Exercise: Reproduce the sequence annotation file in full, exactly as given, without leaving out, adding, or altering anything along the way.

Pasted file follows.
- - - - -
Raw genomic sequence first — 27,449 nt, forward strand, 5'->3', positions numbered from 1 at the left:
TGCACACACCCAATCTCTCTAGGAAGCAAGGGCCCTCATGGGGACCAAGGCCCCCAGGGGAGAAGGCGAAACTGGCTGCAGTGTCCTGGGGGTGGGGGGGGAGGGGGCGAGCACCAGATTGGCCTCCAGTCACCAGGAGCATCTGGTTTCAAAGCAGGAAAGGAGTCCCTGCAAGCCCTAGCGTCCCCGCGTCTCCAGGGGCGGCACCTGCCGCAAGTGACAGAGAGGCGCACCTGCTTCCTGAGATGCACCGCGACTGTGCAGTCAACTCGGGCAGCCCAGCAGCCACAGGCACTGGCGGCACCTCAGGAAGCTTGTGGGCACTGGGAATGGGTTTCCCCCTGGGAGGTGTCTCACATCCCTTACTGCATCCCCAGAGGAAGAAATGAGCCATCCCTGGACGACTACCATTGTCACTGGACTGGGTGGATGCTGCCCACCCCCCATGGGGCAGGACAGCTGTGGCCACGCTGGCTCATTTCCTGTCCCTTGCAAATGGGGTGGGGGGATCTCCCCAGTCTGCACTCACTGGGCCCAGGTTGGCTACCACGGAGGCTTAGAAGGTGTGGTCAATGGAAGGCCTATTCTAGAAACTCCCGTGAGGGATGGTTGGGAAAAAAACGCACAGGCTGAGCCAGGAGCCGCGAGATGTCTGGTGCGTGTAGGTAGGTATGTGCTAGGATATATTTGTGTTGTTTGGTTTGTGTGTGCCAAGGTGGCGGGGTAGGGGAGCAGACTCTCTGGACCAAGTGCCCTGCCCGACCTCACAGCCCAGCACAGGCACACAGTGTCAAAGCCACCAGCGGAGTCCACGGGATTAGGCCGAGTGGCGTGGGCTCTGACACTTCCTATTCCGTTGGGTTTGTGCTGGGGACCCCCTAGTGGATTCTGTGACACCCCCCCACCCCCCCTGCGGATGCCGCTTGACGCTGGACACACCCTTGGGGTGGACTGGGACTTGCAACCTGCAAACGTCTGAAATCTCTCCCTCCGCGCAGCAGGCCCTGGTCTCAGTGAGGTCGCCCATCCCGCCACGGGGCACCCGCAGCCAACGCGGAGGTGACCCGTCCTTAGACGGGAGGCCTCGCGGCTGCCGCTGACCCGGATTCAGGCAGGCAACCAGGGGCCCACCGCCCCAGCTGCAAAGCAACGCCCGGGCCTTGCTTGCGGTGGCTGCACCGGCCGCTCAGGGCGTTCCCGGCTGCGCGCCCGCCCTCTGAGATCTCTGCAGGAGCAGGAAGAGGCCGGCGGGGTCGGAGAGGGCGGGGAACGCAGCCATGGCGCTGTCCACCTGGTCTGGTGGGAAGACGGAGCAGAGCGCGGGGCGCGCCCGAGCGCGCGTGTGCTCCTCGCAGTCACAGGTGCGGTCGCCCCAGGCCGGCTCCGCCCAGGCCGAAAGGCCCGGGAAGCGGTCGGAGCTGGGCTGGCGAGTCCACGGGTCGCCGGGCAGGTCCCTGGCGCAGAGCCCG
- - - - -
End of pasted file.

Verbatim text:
Raw genomic sequence first — 27,449 nt, forward strand, 5'->3', positions numbered from 1 at the left:
TGCACACACCCAATCTCTCTAGGAAGCAAGGGCCCTCATGGGGACCAAGGCCCCCAGGGGAGAAGGCGAAACTGGCTGCAGTGTCCTGGGGGTGGGGGGGGAGGGGGCGAGCACCAGATTGGCCTCCAGTCACCAGGAGCATCTGGTTTCAAAGCAGGAAAGGAGTCCCTGCAAGCCCTAGCGTCCCCGCGTCTCCAGGGGCGGCACCTGCCGCAAGTGACAGAGAGGCGCACCTGCTTCCTGAGATGCACCGCGACTGTGCAGTCAACTCGGGCAGCCCAGCAGCCACAGGCACTGGCGGCACCTCAGGAAGCTTGTGGGCACTGGGAATGGGTTTCCCCCTGGGAGGTGTCTCACATCCCTTACTGCATCCCCAGAGGAAGAAATGAGCCATCCCTGGACGACTACCATTGTCACTGGACTGGGTGGATGCTGCCCACCCCCCATGGGGCAGGACAGCTGTGGCCACGCTGGCTCATTTCCTGTCCCTTGCAAATGGGGTGGGGGGATCTCCCCAGTCTGCACTCACTGGGCCCAGGTTGGCTACCACGGAGGCTTAGAAGGTGTGGTCAATGGAAGGCCTATTCTAGAAACTCCCGTGAGGGATGGTTGGGAAAAAAACGCACAGGCTGAGCCAGGAGCCGCGAGATGTCTGGTGCGTGTAGGTAGGTATGTGCTAGGATATATTTGTGTTGTTTGGTTTGTGTGTGCCAAGGTGGCGGGGTAGGGGAGCAGACTCTCTGGACCAAGTGCCCTGCCCGACCTCACAGCCCAGCACAGGCACACAGTGTCAAAGCCACCAGCGGAGTCCACGGGATTAGGCCGAGTGGCGTGGGCTCTGACACTTCCTATTCCGTTGGGTTTGTGCTGGGGACCCCCTAGTGGATTCTGTGACACCCCCCCACCCCCCCTGCGGATGCCGCTTGACGCTGGACACACCCTTGGGGTGGACTGGGACTTGCAACCTGCAAACGTCTGAAATCTCTCCCTCCGCGCAGCAGGCCCTGGTCTCAGTGAGGTCGCCCATCCCGCCACGGGGCACCCGCAGCCAACGCGGAGGTGACCCGTCCTTAGACGGGAGGCCTCGCGGCTGCCGCTGACCCGGATTCAGGCAGGCAACCAGGGGCCCACCGCCCCAGCTGCAAAGCAACGCCCGGGCCTTGCTTGCGGTGGCTGCACCGGCCGCTCAGGGCGTTCCCGGCTGCGCGCCCGCCCTCTGAGATCTCTGCAGGAGCAGGAAGAGGCCGGCGGGGTCGGAGAGGGCGGGGAACGCAGCCATGGCGCTGTCCACCTGGTCTGGTGGGAAGACGGAGCAGAGCGCGGGGCGCGCCCGAGCGCGCGTGTGCTCCTCGCAGTCACAGGTGCGGTCGCCCCAGGCCGGCTCCGCCCAGGCCGAAAGGCCCGGGAAGCGGTCGGAGCTGGGCTGGCGAGTCCACGGGTCGCCGGGCAGGTCCCTGGCGCAGAGCCCG